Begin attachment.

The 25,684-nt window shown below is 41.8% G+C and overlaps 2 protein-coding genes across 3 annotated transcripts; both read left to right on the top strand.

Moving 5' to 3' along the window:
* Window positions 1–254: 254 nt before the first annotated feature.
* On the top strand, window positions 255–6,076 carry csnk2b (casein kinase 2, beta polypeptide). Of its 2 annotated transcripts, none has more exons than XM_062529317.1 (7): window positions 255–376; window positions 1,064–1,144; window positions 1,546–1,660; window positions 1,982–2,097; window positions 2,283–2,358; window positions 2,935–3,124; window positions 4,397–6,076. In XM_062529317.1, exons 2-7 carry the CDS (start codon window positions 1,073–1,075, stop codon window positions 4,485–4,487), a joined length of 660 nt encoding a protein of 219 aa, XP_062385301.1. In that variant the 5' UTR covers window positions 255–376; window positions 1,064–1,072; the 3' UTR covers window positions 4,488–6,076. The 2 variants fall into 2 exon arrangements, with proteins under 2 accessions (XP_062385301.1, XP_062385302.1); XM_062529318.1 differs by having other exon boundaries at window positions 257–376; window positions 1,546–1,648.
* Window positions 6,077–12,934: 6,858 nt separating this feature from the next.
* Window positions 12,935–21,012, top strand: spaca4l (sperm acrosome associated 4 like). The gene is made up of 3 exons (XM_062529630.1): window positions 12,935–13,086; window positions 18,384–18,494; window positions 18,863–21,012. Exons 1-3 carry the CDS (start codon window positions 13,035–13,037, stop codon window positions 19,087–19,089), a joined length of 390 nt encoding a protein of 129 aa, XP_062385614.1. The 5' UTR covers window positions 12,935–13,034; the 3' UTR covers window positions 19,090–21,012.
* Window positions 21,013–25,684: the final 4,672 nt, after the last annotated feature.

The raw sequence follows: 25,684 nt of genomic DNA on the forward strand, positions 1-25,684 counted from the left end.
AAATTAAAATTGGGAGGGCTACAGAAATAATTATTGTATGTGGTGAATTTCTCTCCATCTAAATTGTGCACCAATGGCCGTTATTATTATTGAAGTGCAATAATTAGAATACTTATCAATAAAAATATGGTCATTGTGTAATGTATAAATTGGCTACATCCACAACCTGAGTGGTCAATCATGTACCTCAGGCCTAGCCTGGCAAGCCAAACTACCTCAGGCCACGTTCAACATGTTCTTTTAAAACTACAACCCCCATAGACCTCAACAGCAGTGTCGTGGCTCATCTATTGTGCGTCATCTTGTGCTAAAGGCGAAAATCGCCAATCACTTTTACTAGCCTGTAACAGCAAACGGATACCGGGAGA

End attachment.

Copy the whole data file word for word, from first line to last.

The 25,684-nt window shown below is 41.8% G+C and overlaps 2 protein-coding genes across 3 annotated transcripts; both read left to right on the top strand.

Moving 5' to 3' along the window:
* Window positions 1–254: 254 nt before the first annotated feature.
* On the top strand, window positions 255–6,076 carry csnk2b (casein kinase 2, beta polypeptide). Of its 2 annotated transcripts, none has more exons than XM_062529317.1 (7): window positions 255–376; window positions 1,064–1,144; window positions 1,546–1,660; window positions 1,982–2,097; window positions 2,283–2,358; window positions 2,935–3,124; window positions 4,397–6,076. In XM_062529317.1, exons 2-7 carry the CDS (start codon window positions 1,073–1,075, stop codon window positions 4,485–4,487), a joined length of 660 nt encoding a protein of 219 aa, XP_062385301.1. In that variant the 5' UTR covers window positions 255–376; window positions 1,064–1,072; the 3' UTR covers window positions 4,488–6,076. The 2 variants fall into 2 exon arrangements, with proteins under 2 accessions (XP_062385301.1, XP_062385302.1); XM_062529318.1 differs by having other exon boundaries at window positions 257–376; window positions 1,546–1,648.
* Window positions 6,077–12,934: 6,858 nt separating this feature from the next.
* Window positions 12,935–21,012, top strand: spaca4l (sperm acrosome associated 4 like). The gene is made up of 3 exons (XM_062529630.1): window positions 12,935–13,086; window positions 18,384–18,494; window positions 18,863–21,012. Exons 1-3 carry the CDS (start codon window positions 13,035–13,037, stop codon window positions 19,087–19,089), a joined length of 390 nt encoding a protein of 129 aa, XP_062385614.1. The 5' UTR covers window positions 12,935–13,034; the 3' UTR covers window positions 19,090–21,012.
* Window positions 21,013–25,684: the final 4,672 nt, after the last annotated feature.

The raw sequence follows: 25,684 nt of genomic DNA on the forward strand, positions 1-25,684 counted from the left end.
AAATTAAAATTGGGAGGGCTACAGAAATAATTATTGTATGTGGTGAATTTCTCTCCATCTAAATTGTGCACCAATGGCCGTTATTATTATTGAAGTGCAATAATTAGAATACTTATCAATAAAAATATGGTCATTGTGTAATGTATAAATTGGCTACATCCACAACCTGAGTGGTCAATCATGTACCTCAGGCCTAGCCTGGCAAGCCAAACTACCTCAGGCCACGTTCAACATGTTCTTTTAAAACTACAACCCCCATAGACCTCAACAGCAGTGTCGTGGCTCATCTATTGTGCGTCATCTTGTGCTAAAGGCGAAAATCGCCAATCACTTTTACTAGCCTGTAACAGCAAACGGATACCGGGAGA